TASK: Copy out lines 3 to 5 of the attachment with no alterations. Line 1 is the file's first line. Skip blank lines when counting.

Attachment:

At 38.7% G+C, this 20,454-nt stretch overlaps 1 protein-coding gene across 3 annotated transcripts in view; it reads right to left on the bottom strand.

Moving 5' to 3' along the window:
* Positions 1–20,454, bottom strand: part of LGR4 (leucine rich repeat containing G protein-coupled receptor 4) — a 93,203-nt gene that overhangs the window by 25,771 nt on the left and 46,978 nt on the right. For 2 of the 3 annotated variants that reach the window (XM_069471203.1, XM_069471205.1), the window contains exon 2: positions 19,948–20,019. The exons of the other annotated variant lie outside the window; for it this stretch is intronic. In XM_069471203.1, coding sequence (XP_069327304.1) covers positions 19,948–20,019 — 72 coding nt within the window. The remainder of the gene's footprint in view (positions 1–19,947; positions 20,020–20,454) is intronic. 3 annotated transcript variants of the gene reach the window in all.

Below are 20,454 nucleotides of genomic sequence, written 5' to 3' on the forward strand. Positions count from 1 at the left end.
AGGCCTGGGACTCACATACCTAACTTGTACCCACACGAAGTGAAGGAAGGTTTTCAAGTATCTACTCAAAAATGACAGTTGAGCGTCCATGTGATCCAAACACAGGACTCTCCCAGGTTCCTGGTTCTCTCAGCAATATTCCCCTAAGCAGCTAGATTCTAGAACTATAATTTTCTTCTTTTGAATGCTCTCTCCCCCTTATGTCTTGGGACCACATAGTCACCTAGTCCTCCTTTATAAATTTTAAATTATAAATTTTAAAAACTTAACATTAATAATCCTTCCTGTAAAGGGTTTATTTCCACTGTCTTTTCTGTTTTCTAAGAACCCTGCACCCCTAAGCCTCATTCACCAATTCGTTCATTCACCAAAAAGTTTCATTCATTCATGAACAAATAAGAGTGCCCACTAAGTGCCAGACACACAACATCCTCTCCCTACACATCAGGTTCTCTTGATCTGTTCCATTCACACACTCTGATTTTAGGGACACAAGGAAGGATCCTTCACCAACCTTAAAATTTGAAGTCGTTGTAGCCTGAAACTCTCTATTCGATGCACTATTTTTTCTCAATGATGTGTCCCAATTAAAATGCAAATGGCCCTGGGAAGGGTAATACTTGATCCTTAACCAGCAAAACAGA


* Positions 1–20,454, bottom strand: part of LGR4 (leucine rich repeat containing G protein-coupled receptor 4) — a 93,203-nt gene that overhangs the window by 25,771 nt on the left and 46,978 nt on the right. For 2 of the 3 annotated variants that reach the window (XM_069471203.1, XM_069471205.1), the window contains exon 2: positions 19,948–20,019. The exons of the other annotated variant lie outside the window; for it this stretch is intronic. In XM_069471203.1, coding sequence (XP_069327304.1) covers positions 19,948–20,019 — 72 coding nt within the window. The remainder of the gene's footprint in view (positions 1–19,947; positions 20,020–20,454) is intronic. 3 annotated transcript variants of the gene reach the window in all.

Below are 20,454 nucleotides of genomic sequence, written 5' to 3' on the forward strand. Positions count from 1 at the left end.
AGGCCTGGGACTCACATACCTAACTTGTACCCACACGAAGTGAAGGAAGGTTTTCAAGTATCTACTCAAAAATGACAGTTGAGCGTCCATGTGATCCAAACACAGGACTCTCCCAGGTTCCTGGTTCTCTCAGCAATATTCCCCTAAGCAGCTAGATTCTAGAACTATAATTTTCTTCTTTTGAATGCTCTCTCCCCCTTATGTCTTGGGACCACATAGTCACCTAGTCCTCCTTTATAAATTTTAAATTATAAATTTTAAAAACTTAACATTAATAATCCTTCCTGTAAAGGGTTTATTTCCACTGTCTTTTCTGTTTTCTAAGAACCCTGCACCCCTAAGCCTCATTCACCAATTCGTTCATTCACCAAAAAGTTTCATTCATTCATGAACAAATAAGAGTGCCCACTAAGTGCCAGACACACAACATCCTCTCCCTACACATCAGGTTCTCTTGATCTGTTCCATTCACACACTCTGATTTTAGGGACACAAGGAAGGATCCTTCACCAACCTTAAAATTTGAAGTCGTTGTAGCCTGAAACTCTCTATTCGATGCACTATTTTTTCTCAATGATGTGTCCCAATTAAAATGCAAATGGCCCTGGGAAGGGTAATACTTGATCCTTAACCAGCAAAACAGA